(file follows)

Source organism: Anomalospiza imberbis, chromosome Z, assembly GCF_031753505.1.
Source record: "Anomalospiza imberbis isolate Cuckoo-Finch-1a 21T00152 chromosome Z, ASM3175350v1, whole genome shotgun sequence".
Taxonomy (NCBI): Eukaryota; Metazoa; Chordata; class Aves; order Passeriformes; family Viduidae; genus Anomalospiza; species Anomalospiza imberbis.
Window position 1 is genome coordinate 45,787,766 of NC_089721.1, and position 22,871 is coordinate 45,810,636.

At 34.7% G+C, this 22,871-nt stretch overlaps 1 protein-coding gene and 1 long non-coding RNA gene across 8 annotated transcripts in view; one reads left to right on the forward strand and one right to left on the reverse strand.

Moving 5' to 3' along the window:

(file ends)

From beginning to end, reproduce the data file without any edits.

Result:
Source organism: Anomalospiza imberbis, chromosome Z, assembly GCF_031753505.1.
Source record: "Anomalospiza imberbis isolate Cuckoo-Finch-1a 21T00152 chromosome Z, ASM3175350v1, whole genome shotgun sequence".
Taxonomy (NCBI): Eukaryota; Metazoa; Chordata; class Aves; order Passeriformes; family Viduidae; genus Anomalospiza; species Anomalospiza imberbis.
Window position 1 is genome coordinate 45,787,766 of NC_089721.1, and position 22,871 is coordinate 45,810,636.

At 34.7% G+C, this 22,871-nt stretch overlaps 1 protein-coding gene and 1 long non-coding RNA gene across 8 annotated transcripts in view; one reads left to right on the forward strand and one right to left on the reverse strand.

Moving 5' to 3' along the window: